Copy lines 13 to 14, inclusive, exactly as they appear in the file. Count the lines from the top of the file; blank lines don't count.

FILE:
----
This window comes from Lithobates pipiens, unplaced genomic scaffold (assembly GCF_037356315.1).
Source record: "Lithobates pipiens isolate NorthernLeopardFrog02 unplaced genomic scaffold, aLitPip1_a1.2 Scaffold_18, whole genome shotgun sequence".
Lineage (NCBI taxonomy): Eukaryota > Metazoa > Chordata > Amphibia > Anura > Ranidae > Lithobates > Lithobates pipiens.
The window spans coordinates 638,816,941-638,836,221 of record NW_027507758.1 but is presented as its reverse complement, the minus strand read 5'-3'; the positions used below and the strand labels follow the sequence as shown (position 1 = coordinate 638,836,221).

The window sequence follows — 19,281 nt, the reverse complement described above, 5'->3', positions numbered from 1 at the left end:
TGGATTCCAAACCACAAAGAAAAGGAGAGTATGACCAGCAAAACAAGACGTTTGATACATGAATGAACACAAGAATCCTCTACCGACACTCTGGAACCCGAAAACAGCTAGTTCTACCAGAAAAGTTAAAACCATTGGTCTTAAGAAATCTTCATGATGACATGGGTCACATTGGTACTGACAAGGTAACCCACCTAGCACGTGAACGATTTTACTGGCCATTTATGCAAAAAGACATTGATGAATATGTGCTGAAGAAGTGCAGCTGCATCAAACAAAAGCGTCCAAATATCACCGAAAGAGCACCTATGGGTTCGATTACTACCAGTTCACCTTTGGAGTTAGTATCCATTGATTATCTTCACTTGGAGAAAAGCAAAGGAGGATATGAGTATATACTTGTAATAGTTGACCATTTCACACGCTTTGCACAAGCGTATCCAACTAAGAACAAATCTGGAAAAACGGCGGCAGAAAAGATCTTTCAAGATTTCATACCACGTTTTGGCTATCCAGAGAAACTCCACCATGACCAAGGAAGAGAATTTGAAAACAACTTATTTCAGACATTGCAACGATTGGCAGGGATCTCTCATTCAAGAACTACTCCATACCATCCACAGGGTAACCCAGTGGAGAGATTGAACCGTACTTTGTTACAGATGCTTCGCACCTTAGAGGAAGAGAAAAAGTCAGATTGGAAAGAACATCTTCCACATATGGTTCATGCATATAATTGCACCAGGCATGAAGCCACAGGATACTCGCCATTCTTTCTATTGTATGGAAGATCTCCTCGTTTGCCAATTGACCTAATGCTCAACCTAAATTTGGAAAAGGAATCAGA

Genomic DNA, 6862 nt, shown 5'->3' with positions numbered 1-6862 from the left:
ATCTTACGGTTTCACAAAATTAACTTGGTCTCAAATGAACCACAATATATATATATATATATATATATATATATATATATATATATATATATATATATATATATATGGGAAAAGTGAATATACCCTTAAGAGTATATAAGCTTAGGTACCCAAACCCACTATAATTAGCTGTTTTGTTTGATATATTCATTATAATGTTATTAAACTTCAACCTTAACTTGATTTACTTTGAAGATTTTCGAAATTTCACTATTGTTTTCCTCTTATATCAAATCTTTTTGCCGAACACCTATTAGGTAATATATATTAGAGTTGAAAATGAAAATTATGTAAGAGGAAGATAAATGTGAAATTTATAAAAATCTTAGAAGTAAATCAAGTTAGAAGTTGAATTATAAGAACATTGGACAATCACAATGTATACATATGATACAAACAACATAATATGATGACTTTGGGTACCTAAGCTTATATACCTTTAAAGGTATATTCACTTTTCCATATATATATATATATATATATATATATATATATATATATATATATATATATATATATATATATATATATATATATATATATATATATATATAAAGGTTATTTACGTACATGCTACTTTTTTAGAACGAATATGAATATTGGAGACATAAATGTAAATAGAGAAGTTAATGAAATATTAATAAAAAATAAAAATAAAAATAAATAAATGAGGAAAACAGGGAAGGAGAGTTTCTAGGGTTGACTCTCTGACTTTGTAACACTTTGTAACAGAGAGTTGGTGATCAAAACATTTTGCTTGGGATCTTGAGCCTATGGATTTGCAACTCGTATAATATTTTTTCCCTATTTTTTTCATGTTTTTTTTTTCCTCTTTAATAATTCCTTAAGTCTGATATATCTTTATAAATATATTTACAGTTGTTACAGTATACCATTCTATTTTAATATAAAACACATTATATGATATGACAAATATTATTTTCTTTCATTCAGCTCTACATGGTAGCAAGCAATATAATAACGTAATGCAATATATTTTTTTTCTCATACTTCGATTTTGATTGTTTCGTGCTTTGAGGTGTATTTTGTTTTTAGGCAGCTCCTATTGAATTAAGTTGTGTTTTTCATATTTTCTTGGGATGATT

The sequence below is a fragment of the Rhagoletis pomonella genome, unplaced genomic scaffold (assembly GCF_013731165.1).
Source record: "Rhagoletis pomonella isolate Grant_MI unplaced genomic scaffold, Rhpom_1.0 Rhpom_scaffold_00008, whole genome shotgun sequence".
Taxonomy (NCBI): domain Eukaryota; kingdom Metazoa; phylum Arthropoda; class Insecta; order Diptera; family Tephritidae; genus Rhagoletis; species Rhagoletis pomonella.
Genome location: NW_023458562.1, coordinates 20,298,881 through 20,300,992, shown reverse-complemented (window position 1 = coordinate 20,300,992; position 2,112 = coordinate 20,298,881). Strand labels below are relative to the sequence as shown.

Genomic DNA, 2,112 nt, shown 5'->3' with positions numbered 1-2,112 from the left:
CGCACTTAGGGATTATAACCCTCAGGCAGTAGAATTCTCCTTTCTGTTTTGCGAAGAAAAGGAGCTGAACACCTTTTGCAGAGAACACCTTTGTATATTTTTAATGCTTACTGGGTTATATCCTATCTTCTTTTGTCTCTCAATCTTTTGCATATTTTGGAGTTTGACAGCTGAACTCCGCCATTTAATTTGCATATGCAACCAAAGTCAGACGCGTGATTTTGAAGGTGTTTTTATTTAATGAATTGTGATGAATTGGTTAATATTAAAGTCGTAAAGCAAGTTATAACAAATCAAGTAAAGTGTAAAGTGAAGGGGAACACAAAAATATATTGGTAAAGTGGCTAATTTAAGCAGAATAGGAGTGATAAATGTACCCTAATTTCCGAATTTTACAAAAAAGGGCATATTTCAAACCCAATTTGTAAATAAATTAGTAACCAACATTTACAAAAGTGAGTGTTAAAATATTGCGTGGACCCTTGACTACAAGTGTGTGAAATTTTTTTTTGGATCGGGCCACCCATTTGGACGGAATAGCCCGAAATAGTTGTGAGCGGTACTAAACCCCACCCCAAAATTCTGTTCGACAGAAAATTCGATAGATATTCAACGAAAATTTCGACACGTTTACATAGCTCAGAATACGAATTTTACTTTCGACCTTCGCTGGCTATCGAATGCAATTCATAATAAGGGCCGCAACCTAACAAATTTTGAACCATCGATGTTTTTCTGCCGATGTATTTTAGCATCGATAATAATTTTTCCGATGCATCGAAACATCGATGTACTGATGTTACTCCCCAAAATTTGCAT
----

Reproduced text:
Genomic DNA, 2,112 nt, shown 5'->3' with positions numbered 1-2,112 from the left:
CGCACTTAGGGATTATAACCCTCAGGCAGTAGAATTCTCCTTTCTGTTTTGCGAAGAAAAGGAGCTGAACACCTTTTGCAGAGAACACCTTTGTATATTTTTAATGCTTACTGGGTTATATCCTATCTTCTTTTGTCTCTCAATCTTTTGCATATTTTGGAGTTTGACAGCTGAACTCCGCCATTTAATTTGCATATGCAACCAAAGTCAGACGCGTGATTTTGAAGGTGTTTTTATTTAATGAATTGTGATGAATTGGTTAATATTAAAGTCGTAAAGCAAGTTATAACAAATCAAGTAAAGTGTAAAGTGAAGGGGAACACAAAAATATATTGGTAAAGTGGCTAATTTAAGCAGAATAGGAGTGATAAATGTACCCTAATTTCCGAATTTTACAAAAAAGGGCATATTTCAAACCCAATTTGTAAATAAATTAGTAACCAACATTTACAAAAGTGAGTGTTAAAATATTGCGTGGACCCTTGACTACAAGTGTGTGAAATTTTTTTTTGGATCGGGCCACCCATTTGGACGGAATAGCCCGAAATAGTTGTGAGCGGTACTAAACCCCACCCCAAAATTCTGTTCGACAGAAAATTCGATAGATATTCAACGAAAATTTCGACACGTTTACATAGCTCAGAATACGAATTTTACTTTCGACCTTCGCTGGCTATCGAATGCAATTCATAATAAGGGCCGCAACCTAACAAATTTTGAACCATCGATGTTTTTCTGCCGATGTATTTTAGCATCGATAATAATTTTTCCGATGCATCGAAACATCGATGTACTGATGTTACTCCCCAAAATTTGCAT